Saturday, February 20, 2010
Motivation and Inspiration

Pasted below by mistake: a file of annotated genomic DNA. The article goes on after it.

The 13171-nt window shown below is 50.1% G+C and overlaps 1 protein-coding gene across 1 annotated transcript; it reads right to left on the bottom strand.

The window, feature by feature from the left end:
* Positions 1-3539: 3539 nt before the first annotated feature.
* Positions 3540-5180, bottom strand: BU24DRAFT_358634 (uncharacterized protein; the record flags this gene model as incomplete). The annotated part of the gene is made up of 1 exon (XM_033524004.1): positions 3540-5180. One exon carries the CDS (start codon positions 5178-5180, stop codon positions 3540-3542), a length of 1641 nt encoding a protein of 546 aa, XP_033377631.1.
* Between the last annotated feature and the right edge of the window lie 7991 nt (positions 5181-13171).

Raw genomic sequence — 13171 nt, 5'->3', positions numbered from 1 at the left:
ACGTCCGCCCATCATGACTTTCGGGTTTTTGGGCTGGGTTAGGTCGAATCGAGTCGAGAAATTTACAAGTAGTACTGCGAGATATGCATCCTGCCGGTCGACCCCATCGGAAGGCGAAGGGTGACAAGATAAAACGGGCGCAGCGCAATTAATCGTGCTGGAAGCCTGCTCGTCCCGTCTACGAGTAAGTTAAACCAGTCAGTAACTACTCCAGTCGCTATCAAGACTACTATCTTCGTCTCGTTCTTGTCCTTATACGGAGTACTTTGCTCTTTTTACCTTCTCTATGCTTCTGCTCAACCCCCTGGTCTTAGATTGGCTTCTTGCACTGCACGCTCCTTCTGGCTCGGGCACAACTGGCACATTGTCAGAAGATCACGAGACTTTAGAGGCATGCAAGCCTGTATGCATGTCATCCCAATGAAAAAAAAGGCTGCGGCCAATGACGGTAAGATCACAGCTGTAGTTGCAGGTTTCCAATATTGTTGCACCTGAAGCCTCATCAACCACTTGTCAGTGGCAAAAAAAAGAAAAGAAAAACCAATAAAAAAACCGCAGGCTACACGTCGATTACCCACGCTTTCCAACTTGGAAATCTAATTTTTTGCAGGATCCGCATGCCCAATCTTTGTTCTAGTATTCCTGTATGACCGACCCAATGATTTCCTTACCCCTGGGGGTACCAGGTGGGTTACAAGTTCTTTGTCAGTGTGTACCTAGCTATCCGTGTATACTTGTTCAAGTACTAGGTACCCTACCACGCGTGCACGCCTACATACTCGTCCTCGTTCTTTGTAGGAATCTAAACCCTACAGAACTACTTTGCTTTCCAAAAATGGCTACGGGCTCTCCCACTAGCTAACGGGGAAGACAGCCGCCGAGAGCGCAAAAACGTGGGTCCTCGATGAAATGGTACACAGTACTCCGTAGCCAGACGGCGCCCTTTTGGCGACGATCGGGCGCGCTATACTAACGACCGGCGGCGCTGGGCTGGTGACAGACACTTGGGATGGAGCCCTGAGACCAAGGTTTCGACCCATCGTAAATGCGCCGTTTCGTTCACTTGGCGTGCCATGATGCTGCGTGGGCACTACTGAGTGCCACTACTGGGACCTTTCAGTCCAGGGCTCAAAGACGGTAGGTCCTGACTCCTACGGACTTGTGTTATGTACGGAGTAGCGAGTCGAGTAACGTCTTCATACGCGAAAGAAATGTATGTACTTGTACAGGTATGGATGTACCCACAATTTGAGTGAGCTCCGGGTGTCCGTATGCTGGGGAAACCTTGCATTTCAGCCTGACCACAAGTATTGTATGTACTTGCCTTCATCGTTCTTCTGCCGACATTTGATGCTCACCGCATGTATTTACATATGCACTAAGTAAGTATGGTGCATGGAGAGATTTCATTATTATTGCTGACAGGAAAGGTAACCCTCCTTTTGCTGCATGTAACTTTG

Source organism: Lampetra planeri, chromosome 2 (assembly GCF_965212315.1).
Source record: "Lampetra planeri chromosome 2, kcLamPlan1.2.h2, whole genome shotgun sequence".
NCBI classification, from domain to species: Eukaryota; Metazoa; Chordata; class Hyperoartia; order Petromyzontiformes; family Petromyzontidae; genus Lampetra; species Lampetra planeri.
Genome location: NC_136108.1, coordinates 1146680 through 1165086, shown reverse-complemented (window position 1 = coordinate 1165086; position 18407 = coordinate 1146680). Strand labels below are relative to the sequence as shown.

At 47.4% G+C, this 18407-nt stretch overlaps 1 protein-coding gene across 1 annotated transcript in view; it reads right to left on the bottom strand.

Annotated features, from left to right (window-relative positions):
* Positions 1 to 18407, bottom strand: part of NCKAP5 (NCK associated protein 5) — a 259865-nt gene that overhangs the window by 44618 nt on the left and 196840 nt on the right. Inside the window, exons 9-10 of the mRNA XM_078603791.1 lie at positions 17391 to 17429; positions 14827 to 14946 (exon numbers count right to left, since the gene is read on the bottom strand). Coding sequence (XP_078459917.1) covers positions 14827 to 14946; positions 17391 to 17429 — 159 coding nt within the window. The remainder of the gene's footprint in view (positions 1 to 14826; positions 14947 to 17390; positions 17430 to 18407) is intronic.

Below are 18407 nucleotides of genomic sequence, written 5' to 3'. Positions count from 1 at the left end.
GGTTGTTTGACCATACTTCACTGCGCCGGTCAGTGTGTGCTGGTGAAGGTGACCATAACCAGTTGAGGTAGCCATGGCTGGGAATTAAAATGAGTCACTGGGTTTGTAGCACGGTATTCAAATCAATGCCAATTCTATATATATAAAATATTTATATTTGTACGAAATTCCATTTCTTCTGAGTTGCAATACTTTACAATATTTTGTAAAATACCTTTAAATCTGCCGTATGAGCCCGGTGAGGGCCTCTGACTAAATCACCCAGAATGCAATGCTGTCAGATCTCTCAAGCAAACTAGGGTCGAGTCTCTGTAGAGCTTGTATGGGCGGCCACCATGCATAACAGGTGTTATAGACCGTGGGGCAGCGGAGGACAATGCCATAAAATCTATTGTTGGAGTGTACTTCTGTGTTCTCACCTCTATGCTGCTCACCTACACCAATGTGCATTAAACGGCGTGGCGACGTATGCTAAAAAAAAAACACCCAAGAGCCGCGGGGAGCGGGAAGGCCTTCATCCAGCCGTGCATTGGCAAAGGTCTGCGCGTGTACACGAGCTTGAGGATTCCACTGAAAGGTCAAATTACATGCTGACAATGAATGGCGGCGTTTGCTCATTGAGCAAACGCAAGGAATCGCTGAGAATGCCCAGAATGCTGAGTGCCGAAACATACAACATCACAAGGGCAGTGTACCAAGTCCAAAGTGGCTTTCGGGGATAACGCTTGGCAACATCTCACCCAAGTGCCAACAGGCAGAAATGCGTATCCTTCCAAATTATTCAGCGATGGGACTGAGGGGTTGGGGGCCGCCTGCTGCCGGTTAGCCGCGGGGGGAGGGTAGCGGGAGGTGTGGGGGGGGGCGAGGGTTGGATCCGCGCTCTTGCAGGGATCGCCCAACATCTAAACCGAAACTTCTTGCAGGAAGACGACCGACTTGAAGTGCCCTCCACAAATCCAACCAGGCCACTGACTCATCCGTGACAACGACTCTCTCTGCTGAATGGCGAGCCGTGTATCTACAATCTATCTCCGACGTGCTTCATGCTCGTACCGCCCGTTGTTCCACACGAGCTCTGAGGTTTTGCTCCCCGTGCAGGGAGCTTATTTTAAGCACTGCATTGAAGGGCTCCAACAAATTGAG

Whenever I tell my non-triathlete friends what I've been up to for training, one question inevitably comes up every time...."where do you get the motivation?". For me, that's an easy question to answer. Whenever I don't feel like crawling out of bed at 4:30 to go freeze my ass off in the pool; when I don't think I have the energy to go run; when the thought of riding my bike for 5 or 6 hours makes me cringe - I go back to 2007, laying in bed at my parents house, and remember how I wished I could wake up from the nightmare I was in and go outside to ride my bike, run...do ANYTHING but lay in the same spot hour after hour, day after day. I made a promise to myself then that I would never again take for granted my ability to do the things I love. I remember how quickly things can be taken away from you and that I need to appreciate what I have, while I have it. It's the same now. Sure, I'm healed and able to do most everything I want without limitations. But at the same time, I know deep down that I'm NOT 100%, there's still some occasional - yet nonetheless painful - reminders of the damage that was done. My doctor told me when it happened that there were no guarantees how things would play out over the years and that I should actively pursue the things that I love to do while I still have the ability to do them. I know it sounds crazy...but I consider myself incredibly lucky in so many ways and I would not change one thing about my past, because everything that has happened - good and bad - has led me to where I am now, and I'm pretty darn content with the way things are going! There are no guarantees in life, and it seems like the worst things that happen to people happen in an instant, while the best things take years to achieve. Look at Lance Armstrong....all those years of training, hard work and dedication, stripped away that fateful day in October years ago when he learned he had Cancer. Or Saul Raisin, a former professional cyclist who suffered a traumatic brain injury while racing in Europe that ended his very promising professional career and nearly ended his life. I have had the pleasure of speaking with Saul, who is an amazing person, and I am amazed at his ability to remain a positive and enthusiastic person who, like me, will never give up. I often think of Ricky James, a young, up and coming motocross racer who became paralyzed from the chest down after a racing crash in which he broke his back - don't think for a second that that fact doesn't send chills down my spine every time I think about it. I've mentioned Rudy Garcia-Tolson before, a young man who recently became the first double above the knee amputee to complete an Ironman when he finished Ironman Arizona last November. His story is one of unmatched courage and strength - if you have not read it yet, do yourself a favor. Grab a box of tissues (you're going to need them) and learn all about one of the most inspirational people out there. These are only a small sampling of the people who inspire me on a daily basis. Anyone who has lived through a tragedy and has come out on the other side still smiling and moving forward is an inspiration to me. I consider it a great honor when people tell me that I inspire them, because it means I am, in some way, succeeding at trying to be just a little bit like the people who inspire me. There is a common theme among the people I've mentioned here. Lance Armstrong went on after recovering to win 7 straight Tours de France, something that will most likely never be matched by even the most talented of cyclists, let alone one whose life was nearly ended by Cancer, all while launching LiveStrong, a global campaign to find a cure for Cancer. Saul Raisin is still riding his bike, competing in triathlons, and inspiring others while looking for new and effective treatments for traumatic brain injuries through his foundation, Raisin Hope. Ricky James went on after his injury to complete both the Ironman World Championship 70.3 in Clearwater, Fl and the Ironman World Championsips in Kailua Kona, Hawaii. He has also raced again in both cars and back on the motorcycle in specially modified equipment....truly amazing. Rudy Garcia-Tolson, as I already told you, became the first bilateral above-knee amputee to finish an Ironman last November. What I didn't mention that he did it just over a month after trying to complete the Hawaii Ironman, where he missed the bike time cutoff by mere minutes. I cannot imagine the courage it took to work so hard at something and fail, only to rebound and try again in just weeks....he may have no legs, but his heart and courage are absolutely something to be admired by us all. Leading up to the Hawaii race, I heard Rudy say something in an interview that really touched me. Essentially he said "I have no legs and I'm out here doing this, so what's your handicap?". So I ask you, when you think something is too hard to do; when you look at a task that seems impossible and decide to not even try; what's your handicap? Don't wait until you have something taken away from you or you suffer a great tragedy to find out what life is worth to you. Go out now, get up off the couch, stop reading this blog and go do something that you never thought you could. The hardest part is getting out the door, but once you do, you'll never want to go back....I know I don't.